A tiny smile crept onto her face when her boy nodded even as her husband’s words echoed in her head as something surreal. Gentle? Minerva Mauglein? The woman who carried unprocessed logs as exercise? Who had wench toted her not-then-husband from the tavern because no one would let her fight the barmaid? Minerva Mauglein, who had often been described as a bladed whirlwind in the heat of battle? That hurt almost as much as not being able to hold her little boy.

“‘M glad you’re awake, Ma,” Artevael whispered as he stood next to her bed. Apparently gentle also meant a soft voice and that made her smile again. “They said…they said you was gonna sleep a long time.”

“Ah, sleepin’ too much is boring,” she said only to have a cough follow her words and contort her expression into one of pure pain.


Before Devereux could reach for him, she moved her hand from beneath the now loosened covers to take Art’s little hand. Tiny fingers rubbed at the weapon calluses–once an action of awe at his mother’s strength and now one of reminder of it–before he gripped her as tight as he dared. Her baby boy was so strong, the same way Devereux was, and she was so proud.

It was that quiet strength that had drawn her to her husband in the first place, and the first thing she pointed out when people asked why someone like her would go after a displaced elezen man over the rough-and-tumble types found all over Limsa Lominsa. After that, folk had questioned the adoption of a baby miqo’te when her ears were round and his were pointed just not on top of his head. Those questions were met with a fist and curses that made even the most seasoned sailors turn crimson. That was why she had been glad to see Artevael taking more after his father. She was proud of her strength and unapologetic of her past, but hers was not a life she wished for her son. That both he and Devereux loved her regardless was a boon she knew she did not deserve and why she held tight to it. It was also that love that she knew she would need in the coming days.

“So, since little miss is gone,” she breathed as she looked up at her husband, “you tell me what’s wrong with me.”

“Other than you being entirely too reckless and taking no less than five years off my life?” he asked and he grinned when she rolled her eyes. She woke in good spirits. He did not know how long she would keep them.

“Don’t give me that look, Devi. Just spit it out.”

Even little Artevael looked uncomfortable, his ears sticking out flat to the sides. Obviously the news was bad, but whatever it was she had at least woken up. There were probably at least three people back at command who were cursing their luck at losing the pot. She could probably name them, too, and she would see to them later.

“Broken ribs, shattered collarbone, broken arms and legs, a concussion; if it’s a bone it was probably broken, except your hands. Somehow your hands were unscathed save for cuts. Someone was watching out for you there,” he said. He then ran a hand through his hair, clearly nervous and wanting to stall, but he knew it was useless. “About your leg, you-it…there was no salvaging it, Minnie. They had to take it off or infection would set in and kill you sure as that auroch almost did. …I’m sorry.”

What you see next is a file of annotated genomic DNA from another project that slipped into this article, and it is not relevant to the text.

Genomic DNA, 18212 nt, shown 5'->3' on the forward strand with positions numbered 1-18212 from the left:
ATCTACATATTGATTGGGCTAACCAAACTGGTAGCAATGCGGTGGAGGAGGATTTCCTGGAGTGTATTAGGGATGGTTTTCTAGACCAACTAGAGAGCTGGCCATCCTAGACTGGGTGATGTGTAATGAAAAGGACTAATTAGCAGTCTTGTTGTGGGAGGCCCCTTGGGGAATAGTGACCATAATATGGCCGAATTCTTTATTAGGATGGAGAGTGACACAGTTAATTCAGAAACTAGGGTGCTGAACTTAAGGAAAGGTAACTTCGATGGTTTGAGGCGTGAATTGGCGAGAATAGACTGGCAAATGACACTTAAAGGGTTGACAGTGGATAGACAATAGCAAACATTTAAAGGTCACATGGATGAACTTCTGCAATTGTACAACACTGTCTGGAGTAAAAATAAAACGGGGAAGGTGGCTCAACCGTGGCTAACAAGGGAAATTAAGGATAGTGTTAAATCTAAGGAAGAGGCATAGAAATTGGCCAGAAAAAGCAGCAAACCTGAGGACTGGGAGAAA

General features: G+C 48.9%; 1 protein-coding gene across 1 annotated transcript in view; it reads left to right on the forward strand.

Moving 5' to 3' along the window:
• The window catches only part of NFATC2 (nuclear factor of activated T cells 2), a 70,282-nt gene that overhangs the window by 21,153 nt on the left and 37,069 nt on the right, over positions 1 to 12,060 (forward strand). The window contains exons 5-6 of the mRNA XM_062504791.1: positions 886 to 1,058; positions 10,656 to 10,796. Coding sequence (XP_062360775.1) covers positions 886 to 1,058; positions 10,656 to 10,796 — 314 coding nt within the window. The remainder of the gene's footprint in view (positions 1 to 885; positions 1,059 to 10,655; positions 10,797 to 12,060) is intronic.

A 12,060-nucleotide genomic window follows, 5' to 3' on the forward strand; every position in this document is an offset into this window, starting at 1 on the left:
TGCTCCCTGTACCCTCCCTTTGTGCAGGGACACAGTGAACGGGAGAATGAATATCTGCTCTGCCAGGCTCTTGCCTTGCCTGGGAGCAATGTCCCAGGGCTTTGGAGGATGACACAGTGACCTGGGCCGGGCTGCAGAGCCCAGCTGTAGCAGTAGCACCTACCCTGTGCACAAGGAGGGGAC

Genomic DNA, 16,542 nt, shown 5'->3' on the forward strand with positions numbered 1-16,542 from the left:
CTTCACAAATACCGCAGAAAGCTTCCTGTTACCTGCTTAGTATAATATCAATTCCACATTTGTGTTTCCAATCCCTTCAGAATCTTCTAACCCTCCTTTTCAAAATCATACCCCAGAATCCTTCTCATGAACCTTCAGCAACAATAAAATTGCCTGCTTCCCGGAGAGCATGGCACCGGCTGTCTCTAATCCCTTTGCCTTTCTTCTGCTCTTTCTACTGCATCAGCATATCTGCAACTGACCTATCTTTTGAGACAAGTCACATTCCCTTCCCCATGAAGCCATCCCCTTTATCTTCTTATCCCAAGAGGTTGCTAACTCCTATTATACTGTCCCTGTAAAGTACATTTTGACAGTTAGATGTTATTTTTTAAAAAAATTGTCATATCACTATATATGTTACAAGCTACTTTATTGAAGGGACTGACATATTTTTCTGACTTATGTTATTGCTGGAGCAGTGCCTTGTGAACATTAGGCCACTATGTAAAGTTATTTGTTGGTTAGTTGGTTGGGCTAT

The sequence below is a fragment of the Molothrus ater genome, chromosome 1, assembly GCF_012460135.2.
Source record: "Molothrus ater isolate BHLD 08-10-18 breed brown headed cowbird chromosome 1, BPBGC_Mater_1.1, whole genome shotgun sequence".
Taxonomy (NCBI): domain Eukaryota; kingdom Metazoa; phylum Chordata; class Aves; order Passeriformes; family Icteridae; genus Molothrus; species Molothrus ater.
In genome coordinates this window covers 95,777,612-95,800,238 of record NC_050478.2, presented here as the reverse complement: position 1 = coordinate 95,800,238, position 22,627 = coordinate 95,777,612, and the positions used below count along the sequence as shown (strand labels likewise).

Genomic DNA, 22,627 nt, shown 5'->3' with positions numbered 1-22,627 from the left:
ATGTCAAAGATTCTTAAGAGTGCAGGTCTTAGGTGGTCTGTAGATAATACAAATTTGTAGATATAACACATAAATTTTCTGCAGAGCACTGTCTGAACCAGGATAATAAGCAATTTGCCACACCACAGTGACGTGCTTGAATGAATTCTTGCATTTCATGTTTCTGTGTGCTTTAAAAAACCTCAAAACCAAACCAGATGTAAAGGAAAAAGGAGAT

His words reached her ears, but they did not fully process at first. It was not that she could deny something was wrong, and considering the nature of the rest of her injuries compared to what she had seen with others amputation was not necessarily out of the realm of possibility. The thing was, it could not have happened to her. She could not have had it happen to her. How would she still be a Yellowjacket without two legs to stand on, to move her forward, to keep her balanced as she swung her axe in the name of safety and State mandated bloodshed? The answer was, she would not be. At least, not in the capacity she had been serving.

“Huh,” she finally said as she turned her gaze away from her husband and to the ceiling. The ceiling could not look at her with sympathy and sadness; Devereux knew better than to pity her. “Guess this is it for ol’ Mean Min.”


With more gentleness than anyone but her family would have thought her capable of, Minerva removed her hand from her son’s grasp before moving it to stroke his hair. He was crying now, and she could not even muster up the strength to tell him that there was no need. It would also be rude to get him to stop when she felt like it herself.

“I’m glad y’stopped by,” she rasped, her voice betraying the tears that were threatening to fall. “I know I said sleep was boring, but I’m thinkin’ I hear it callin’ again. Isn’t that was the physicks say? Sleep cures all? Or s’it alcohol?”

Devi knew the joke for the shoddy mask it was, but he was kind enough to offer a smile before he scooped their son back into his arms.

“You rest up, love,” he said softly. “We’ll come see you again soon.”

“I love you, Mumma.”

Unable to summon a reply for fear of loosing the sobs that tore at her throat, she instead blew them both a kiss, stilted and painful as her movements were. It was only when they left that she let the tears fall. The Captain did always say that her life would end in blood and ruin, but even he likely never thought it would come as it had. Still, it was not the loss of limb, and life as she knew it, that hurt most. It was the silence, the waiting for the other shoe to drop that never would because some auroch had run off with it. It was being thankful to be alive while at the same time thinking it might have been better that she had died. For the first time in her life, Minerva was powerless and that was a pain worse than what she felt in the limb she no longer had.